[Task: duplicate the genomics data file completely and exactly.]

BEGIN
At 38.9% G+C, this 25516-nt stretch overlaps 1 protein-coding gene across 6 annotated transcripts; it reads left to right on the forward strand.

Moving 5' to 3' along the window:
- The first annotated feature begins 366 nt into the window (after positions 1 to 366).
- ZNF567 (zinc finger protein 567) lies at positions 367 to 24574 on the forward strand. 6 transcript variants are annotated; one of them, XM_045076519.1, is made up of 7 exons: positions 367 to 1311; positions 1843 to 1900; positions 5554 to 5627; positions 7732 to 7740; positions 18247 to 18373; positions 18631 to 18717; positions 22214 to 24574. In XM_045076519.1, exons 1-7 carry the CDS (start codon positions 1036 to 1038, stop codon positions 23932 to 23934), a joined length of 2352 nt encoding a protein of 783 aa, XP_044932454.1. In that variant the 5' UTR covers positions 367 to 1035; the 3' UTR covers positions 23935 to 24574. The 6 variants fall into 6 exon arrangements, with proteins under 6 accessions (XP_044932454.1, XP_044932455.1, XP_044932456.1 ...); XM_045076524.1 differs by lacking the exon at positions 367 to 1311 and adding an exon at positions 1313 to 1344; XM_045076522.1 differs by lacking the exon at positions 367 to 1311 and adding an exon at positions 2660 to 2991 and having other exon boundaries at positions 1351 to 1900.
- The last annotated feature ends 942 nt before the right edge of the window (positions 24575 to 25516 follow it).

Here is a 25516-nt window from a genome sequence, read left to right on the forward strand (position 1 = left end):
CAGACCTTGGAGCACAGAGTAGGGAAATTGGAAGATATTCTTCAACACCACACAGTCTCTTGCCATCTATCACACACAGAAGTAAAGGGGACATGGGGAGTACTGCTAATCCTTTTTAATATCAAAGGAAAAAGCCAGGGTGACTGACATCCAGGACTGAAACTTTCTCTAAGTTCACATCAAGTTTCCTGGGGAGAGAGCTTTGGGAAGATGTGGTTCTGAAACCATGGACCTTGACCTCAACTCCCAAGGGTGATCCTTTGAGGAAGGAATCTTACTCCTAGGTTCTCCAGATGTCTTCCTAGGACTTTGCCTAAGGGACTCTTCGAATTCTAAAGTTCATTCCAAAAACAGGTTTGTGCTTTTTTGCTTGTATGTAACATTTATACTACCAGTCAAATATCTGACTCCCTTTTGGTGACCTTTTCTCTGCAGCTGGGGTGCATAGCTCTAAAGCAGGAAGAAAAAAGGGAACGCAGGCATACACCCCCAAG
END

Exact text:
At 38.9% G+C, this 25516-nt stretch overlaps 1 protein-coding gene across 6 annotated transcripts; it reads left to right on the forward strand.

Moving 5' to 3' along the window:
- The first annotated feature begins 366 nt into the window (after positions 1 to 366).
- ZNF567 (zinc finger protein 567) lies at positions 367 to 24574 on the forward strand. 6 transcript variants are annotated; one of them, XM_045076519.1, is made up of 7 exons: positions 367 to 1311; positions 1843 to 1900; positions 5554 to 5627; positions 7732 to 7740; positions 18247 to 18373; positions 18631 to 18717; positions 22214 to 24574. In XM_045076519.1, exons 1-7 carry the CDS (start codon positions 1036 to 1038, stop codon positions 23932 to 23934), a joined length of 2352 nt encoding a protein of 783 aa, XP_044932454.1. In that variant the 5' UTR covers positions 367 to 1035; the 3' UTR covers positions 23935 to 24574. The 6 variants fall into 6 exon arrangements, with proteins under 6 accessions (XP_044932454.1, XP_044932455.1, XP_044932456.1 ...); XM_045076524.1 differs by lacking the exon at positions 367 to 1311 and adding an exon at positions 1313 to 1344; XM_045076522.1 differs by lacking the exon at positions 367 to 1311 and adding an exon at positions 2660 to 2991 and having other exon boundaries at positions 1351 to 1900.
- The last annotated feature ends 942 nt before the right edge of the window (positions 24575 to 25516 follow it).

Here is a 25516-nt window from a genome sequence, read left to right on the forward strand (position 1 = left end):
CAGACCTTGGAGCACAGAGTAGGGAAATTGGAAGATATTCTTCAACACCACACAGTCTCTTGCCATCTATCACACACAGAAGTAAAGGGGACATGGGGAGTACTGCTAATCCTTTTTAATATCAAAGGAAAAAGCCAGGGTGACTGACATCCAGGACTGAAACTTTCTCTAAGTTCACATCAAGTTTCCTGGGGAGAGAGCTTTGGGAAGATGTGGTTCTGAAACCATGGACCTTGACCTCAACTCCCAAGGGTGATCCTTTGAGGAAGGAATCTTACTCCTAGGTTCTCCAGATGTCTTCCTAGGACTTTGCCTAAGGGACTCTTCGAATTCTAAAGTTCATTCCAAAAACAGGTTTGTGCTTTTTTGCTTGTATGTAACATTTATACTACCAGTCAAATATCTGACTCCCTTTTGGTGACCTTTTCTCTGCAGCTGGGGTGCATAGCTCTAAAGCAGGAAGAAAAAAGGGAACGCAGGCATACACCCCCAAG